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Murray’s false energy: Should companies be able to force employees to support certain political candidates? November 21, 2012

Posted by rmshepard in Uncategorized.
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American coal baron Robert Murray was the subject of significant criticism in October 2012, after The New Republic published a story about how Murray Energy and its subsidiaries aggressively forced employees to donate to conservative political campaigns. Murray and his employees have a history of giving millions of dollars to Republican candidates, and many workers in his mines have been pressured to stand behind candidates at several rallies. Mitt Romney, for instance, appeared at one such rally, where a banner was hung from the stage reading, “COAL COUNTRY STANDS WITH MITT.”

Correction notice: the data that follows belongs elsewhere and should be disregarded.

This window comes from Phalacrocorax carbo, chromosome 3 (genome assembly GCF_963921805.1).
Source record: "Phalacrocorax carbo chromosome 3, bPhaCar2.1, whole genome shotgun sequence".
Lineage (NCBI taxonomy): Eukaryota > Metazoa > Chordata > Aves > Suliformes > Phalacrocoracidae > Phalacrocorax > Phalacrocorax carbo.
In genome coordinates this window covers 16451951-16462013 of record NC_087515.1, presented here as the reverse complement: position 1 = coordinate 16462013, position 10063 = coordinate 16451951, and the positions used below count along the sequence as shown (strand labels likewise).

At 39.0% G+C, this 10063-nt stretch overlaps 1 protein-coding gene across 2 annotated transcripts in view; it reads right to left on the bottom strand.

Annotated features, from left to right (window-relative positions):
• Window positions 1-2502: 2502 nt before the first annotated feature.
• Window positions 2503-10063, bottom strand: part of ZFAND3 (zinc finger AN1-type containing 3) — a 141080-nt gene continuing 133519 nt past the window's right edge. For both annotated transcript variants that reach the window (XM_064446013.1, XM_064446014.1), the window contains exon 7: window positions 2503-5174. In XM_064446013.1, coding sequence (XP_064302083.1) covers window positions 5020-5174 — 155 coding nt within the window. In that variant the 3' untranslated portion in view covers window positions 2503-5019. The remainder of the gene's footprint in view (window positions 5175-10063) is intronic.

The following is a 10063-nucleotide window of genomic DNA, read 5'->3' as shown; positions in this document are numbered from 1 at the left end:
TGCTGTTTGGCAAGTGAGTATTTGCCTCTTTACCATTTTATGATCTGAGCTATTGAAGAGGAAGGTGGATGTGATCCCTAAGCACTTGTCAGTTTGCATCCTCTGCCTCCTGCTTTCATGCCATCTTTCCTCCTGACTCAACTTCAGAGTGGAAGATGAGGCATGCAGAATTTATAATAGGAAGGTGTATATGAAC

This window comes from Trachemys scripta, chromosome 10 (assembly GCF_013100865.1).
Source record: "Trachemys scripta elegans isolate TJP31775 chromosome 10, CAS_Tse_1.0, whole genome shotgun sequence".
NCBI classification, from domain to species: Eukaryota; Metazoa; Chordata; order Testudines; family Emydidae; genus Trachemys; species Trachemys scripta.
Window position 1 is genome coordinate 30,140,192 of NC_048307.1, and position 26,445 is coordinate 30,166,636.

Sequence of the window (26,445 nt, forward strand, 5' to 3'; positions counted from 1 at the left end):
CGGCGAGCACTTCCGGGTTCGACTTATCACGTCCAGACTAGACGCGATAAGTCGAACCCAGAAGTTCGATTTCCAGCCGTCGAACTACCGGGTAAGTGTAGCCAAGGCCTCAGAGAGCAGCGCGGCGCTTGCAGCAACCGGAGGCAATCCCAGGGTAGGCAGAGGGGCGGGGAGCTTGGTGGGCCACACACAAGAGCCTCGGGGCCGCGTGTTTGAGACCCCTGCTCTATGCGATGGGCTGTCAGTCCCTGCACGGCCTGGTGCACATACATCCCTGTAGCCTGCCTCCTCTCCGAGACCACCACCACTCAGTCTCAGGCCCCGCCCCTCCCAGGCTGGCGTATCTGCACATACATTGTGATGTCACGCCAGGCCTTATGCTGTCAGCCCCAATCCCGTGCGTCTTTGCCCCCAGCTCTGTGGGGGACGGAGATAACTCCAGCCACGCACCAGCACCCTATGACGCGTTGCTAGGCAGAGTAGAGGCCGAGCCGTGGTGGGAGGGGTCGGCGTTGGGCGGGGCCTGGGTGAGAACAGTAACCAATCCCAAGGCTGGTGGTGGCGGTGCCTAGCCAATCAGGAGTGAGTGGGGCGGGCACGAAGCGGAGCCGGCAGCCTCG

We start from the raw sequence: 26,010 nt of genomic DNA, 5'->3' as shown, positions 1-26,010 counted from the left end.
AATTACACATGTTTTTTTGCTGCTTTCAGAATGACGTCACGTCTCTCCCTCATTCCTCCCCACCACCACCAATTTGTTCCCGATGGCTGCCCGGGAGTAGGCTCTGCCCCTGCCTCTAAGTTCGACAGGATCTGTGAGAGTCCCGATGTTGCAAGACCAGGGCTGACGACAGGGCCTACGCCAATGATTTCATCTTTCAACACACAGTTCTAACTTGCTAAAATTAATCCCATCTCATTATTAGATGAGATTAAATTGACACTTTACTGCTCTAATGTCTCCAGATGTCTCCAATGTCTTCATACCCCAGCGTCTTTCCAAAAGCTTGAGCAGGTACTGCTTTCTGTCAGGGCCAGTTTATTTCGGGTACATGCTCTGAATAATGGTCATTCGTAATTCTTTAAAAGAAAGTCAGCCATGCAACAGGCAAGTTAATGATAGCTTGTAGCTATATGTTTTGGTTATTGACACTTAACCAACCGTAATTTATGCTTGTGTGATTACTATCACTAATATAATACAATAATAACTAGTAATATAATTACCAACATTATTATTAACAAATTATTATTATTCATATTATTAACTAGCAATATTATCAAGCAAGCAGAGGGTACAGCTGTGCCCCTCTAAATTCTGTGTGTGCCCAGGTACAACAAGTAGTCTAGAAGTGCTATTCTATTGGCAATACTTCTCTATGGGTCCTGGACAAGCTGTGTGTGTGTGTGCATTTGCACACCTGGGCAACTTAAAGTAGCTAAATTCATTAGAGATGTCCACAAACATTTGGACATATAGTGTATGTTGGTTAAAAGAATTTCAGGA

Murray’s technique has become pretty controversial. According to internal documents, the coal boss would get upset when discovering that employees had not yet contributed financially to certain campaigns. When participation was slow, Murray and his fellow executives would email employees spreadsheets with names of those people who had not yet given money to pet political causes. According to those employees, failure to fall in line would sometimes mean lower bonuses, at the very east. Many were disgruntled with the practice, but feared losing their jobs if they spoke out.

For more on Robert Murray and his war against Obama, see the following video:

Discussion Questions:

1.  Were Murray’s practices unethical? Why, or why not?

2.  Should political candidates be punished for working with companies to pressure employees to vote a certain way? Why, or why not?

3.  How might the political endorsements from a corporation lead to backlash?

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